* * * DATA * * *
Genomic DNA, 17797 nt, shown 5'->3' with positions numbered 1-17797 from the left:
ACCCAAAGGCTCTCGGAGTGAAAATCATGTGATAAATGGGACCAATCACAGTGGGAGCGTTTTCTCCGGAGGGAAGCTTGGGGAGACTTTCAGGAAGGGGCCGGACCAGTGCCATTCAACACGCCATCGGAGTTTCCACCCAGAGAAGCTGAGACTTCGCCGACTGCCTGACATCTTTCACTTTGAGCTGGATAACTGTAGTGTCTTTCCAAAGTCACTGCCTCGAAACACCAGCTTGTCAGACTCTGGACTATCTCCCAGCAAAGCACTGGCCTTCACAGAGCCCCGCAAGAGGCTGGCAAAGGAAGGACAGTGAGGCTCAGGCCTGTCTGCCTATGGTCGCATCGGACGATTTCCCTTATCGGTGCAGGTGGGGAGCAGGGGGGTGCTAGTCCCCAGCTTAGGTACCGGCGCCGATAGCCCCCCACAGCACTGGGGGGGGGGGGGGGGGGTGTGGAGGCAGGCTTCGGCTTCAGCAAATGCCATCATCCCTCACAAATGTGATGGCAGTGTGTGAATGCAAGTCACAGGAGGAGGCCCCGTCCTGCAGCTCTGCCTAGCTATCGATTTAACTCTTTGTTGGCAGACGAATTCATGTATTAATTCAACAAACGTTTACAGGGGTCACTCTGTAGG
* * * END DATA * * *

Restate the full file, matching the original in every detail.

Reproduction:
Genomic DNA, 17797 nt, shown 5'->3' with positions numbered 1-17797 from the left:
ACCCAAAGGCTCTCGGAGTGAAAATCATGTGATAAATGGGACCAATCACAGTGGGAGCGTTTTCTCCGGAGGGAAGCTTGGGGAGACTTTCAGGAAGGGGCCGGACCAGTGCCATTCAACACGCCATCGGAGTTTCCACCCAGAGAAGCTGAGACTTCGCCGACTGCCTGACATCTTTCACTTTGAGCTGGATAACTGTAGTGTCTTTCCAAAGTCACTGCCTCGAAACACCAGCTTGTCAGACTCTGGACTATCTCCCAGCAAAGCACTGGCCTTCACAGAGCCCCGCAAGAGGCTGGCAAAGGAAGGACAGTGAGGCTCAGGCCTGTCTGCCTATGGTCGCATCGGACGATTTCCCTTATCGGTGCAGGTGGGGAGCAGGGGGGTGCTAGTCCCCAGCTTAGGTACCGGCGCCGATAGCCCCCCACAGCACTGGGGGGGGGGGGGGGGGGTGTGGAGGCAGGCTTCGGCTTCAGCAAATGCCATCATCCCTCACAAATGTGATGGCAGTGTGTGAATGCAAGTCACAGGAGGAGGCCCCGTCCTGCAGCTCTGCCTAGCTATCGATTTAACTCTTTGTTGGCAGACGAATTCATGTATTAATTCAACAAACGTTTACAGGGGTCACTCTGTAGG